Toxicity must be evaluated and managed at diagnosis to help prevent further deterioration
A team of researchers led by the University of California, Irvine has discovered that adolescent and young adult cancer patients can experience cancer-related cognitive impairment before chemotherapy or radiation treatment, highlighting the importance of evaluating and managing toxicity at the time of diagnosis to help prevent further deterioration.
Cancer in those aged 15 to 39 is rare. Only about 70,000 cases are diagnosed annually in the U.S., so there is little information about cognitive toxicity in this population. However, as cure rates improve, it is increasingly essential to study the post-treatment health issues of this unique group of survivors, who are at critical educational and career development stages in life. Neurological complications before and during treatment can hinder their ability to return to school and/or work or to resume their pre-diagnosis daily routines.
The study, recently published online in the journal Cancer Medicine, found that three times more adolescent and young adult cancer patients performed poorly on at least two cognitive tests than did the age-matched health control group prior to cancer treatment. They also had elevated baseline inflammatory biomarkers and lower levels of plasma brain-derived neurotrophic factor, which may indicate reduced neurogenesis and neuronal plasticity in the brain.
“Our results suggest that inflammation and other physiological changes caused by cancer before chemotherapy or radiation can predispose AYA cancer patients to cognitive declines,” said Alexandre Chan, corresponding author and UCI chair and professor of clinical pharmacy practice. “They often experience symptoms that can lead to functional impairment at great social, economic and emotional costs. Our findings inform clinicians that cognitive performance must be screened and managed at the time of diagnosis.”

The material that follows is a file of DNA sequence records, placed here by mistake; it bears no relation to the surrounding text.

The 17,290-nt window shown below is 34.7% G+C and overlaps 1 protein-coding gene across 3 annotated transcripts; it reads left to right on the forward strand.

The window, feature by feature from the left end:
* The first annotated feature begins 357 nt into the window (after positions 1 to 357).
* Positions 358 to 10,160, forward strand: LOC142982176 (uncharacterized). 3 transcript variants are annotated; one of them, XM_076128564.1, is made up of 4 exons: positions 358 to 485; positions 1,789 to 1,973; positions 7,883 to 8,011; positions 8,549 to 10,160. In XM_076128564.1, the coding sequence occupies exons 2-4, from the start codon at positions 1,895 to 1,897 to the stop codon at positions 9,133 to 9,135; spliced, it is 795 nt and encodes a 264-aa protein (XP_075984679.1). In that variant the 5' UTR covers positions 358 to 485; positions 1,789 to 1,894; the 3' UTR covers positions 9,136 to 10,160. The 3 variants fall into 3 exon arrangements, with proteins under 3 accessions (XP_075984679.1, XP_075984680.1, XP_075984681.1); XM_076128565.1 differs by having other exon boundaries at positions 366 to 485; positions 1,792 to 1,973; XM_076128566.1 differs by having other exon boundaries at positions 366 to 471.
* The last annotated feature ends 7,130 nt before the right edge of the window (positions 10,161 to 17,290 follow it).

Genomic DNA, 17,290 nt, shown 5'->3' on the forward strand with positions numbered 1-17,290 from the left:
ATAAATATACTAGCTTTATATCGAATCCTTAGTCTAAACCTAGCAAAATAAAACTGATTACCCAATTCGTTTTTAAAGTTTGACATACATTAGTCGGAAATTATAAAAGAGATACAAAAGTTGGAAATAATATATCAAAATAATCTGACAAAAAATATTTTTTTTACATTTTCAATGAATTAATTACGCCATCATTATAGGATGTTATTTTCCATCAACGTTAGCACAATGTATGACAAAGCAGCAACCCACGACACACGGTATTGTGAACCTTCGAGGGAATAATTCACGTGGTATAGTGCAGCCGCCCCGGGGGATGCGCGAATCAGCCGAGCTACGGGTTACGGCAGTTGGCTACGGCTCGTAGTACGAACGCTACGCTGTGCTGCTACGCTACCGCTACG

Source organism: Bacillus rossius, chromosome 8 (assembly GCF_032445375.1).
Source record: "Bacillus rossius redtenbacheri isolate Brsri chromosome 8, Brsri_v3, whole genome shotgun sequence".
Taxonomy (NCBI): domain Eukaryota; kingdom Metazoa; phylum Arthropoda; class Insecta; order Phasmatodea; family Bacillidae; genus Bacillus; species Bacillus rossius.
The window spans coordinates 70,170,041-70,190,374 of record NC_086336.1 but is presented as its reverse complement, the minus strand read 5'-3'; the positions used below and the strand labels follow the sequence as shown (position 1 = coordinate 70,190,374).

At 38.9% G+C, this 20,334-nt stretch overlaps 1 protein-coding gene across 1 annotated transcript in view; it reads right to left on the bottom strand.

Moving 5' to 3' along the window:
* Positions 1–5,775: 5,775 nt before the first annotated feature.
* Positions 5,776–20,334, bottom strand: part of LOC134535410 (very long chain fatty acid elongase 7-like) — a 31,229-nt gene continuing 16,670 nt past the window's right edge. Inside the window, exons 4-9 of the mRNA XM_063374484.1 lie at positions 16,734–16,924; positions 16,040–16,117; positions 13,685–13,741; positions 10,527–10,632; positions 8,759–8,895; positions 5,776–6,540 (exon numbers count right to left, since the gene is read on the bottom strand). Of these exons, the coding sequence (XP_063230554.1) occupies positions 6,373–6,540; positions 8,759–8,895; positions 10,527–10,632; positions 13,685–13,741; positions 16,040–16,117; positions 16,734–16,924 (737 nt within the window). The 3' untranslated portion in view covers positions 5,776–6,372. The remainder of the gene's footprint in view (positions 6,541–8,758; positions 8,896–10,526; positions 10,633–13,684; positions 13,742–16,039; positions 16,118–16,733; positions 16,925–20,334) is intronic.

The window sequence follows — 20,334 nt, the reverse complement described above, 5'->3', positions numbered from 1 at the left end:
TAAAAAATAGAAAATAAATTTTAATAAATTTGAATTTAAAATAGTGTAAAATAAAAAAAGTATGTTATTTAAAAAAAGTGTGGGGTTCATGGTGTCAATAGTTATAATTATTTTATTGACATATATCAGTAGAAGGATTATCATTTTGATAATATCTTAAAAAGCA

The multicenter longitudinal study was conducted between June 2018 and December 2021. A total of 74 AYA cancer patients and 118 health control group volunteers – median ages 34 and 32, respectively – were involved. The researchers evaluated test results measuring both objective and self-perceived cognitive function and ability and also assessed inflammatory cytokine biomarkers and brain-derived neurotrophic factor levels.
“Improving our understanding of the prevalence of pre-treatment cognitive toxicity in AYA cancer patients will greatly enhance our efforts to identify and control it,” Chan said. “These are young patients, and we do not expect any underlying neurotoxicity prior to cancer treatment. Hence, it’s critical to study the underlying mechanisms and develop age-appropriate interventions that reduce inflammation and increase BDNF levels to help prevent further decline during treatment.”
The team also included Ding Quan Ng, a UCI graduate student in clinical pharmacy practice, as well as clinicians and researchers from Singapore, Australia and Canada.
This work was supported by a grant from Singapore’s National Medical Research Council (NMRC/CIRG/1471/2017).